By way of a long explanation:
Last night we were fortunate enough to get a freebie meal from one of Moscow's soon-to-be high-end restaurants courtesy of Eric, previously of Carre Blanc. If it has a name it passed me by. I'll link to it when it opens. The creme brulee would win the Moscow creme brulee competition - not that the competition is stiff.
Anyhow to the point (finally). The restaurant should have opened a year ago but complicated building works, including keeping the river Neglinka out of the basement, has kept it shuttered. Now they are mostly ready to launch but for the fact that they need to hire 20 kitchen and wait staff. Currently they are adding them at 1-a-day. Should be ready for a cash opening in 3 weeks time. Fortunately the owner won't miss the cash he is currently losing.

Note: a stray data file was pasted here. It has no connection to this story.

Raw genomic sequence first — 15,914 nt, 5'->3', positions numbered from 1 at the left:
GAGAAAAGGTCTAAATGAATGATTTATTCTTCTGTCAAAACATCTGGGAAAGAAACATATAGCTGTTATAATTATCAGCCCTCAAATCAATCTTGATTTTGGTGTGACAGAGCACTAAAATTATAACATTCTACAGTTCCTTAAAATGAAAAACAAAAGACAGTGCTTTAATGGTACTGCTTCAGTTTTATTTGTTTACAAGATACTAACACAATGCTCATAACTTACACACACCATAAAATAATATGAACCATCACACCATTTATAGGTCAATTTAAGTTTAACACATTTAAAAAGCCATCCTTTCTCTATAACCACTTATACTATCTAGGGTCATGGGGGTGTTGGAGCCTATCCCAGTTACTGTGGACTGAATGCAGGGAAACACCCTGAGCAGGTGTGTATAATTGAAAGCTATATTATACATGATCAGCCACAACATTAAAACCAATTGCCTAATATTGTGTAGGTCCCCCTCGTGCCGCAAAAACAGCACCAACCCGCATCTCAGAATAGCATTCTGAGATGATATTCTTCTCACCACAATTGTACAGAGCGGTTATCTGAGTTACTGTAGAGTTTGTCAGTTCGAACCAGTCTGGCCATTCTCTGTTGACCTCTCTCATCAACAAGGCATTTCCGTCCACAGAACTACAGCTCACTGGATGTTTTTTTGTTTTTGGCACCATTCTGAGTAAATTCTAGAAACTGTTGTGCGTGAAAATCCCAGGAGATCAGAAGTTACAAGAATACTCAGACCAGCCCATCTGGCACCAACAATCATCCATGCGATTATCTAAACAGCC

It is fairly unusual to use the restaurant business as a proxy for business in general. In this case it works. Businesses are looking for qualified and experienced marketing, finance etc etc etc staff. At a price which reflects their value to the business and on the off chance that they might stay in the business for more than 18 months. I would go as far as to say that they are not available.
As anyone with the barest understanding of supply and demand will know that high demand and low supply will theoretically drive prices up to bring more people in to the industry and suppress demand. Anecdotal evidence (from my credit card statement) would suggest that restaurants are not passing on cost increases to consumers, or I am drinking less. But costs are definitely on the rise. Staff costs are rising everywhere, in every business.
There is a gap between published inflation and real inflation.
On a tangential note; Cantinetta Antinori is Eric's favourite restaurant in Moscow. That's depressing - nice enough restaurant, good enough food. But that's about as far as it goes. Plenty of new restaurants - still no good food.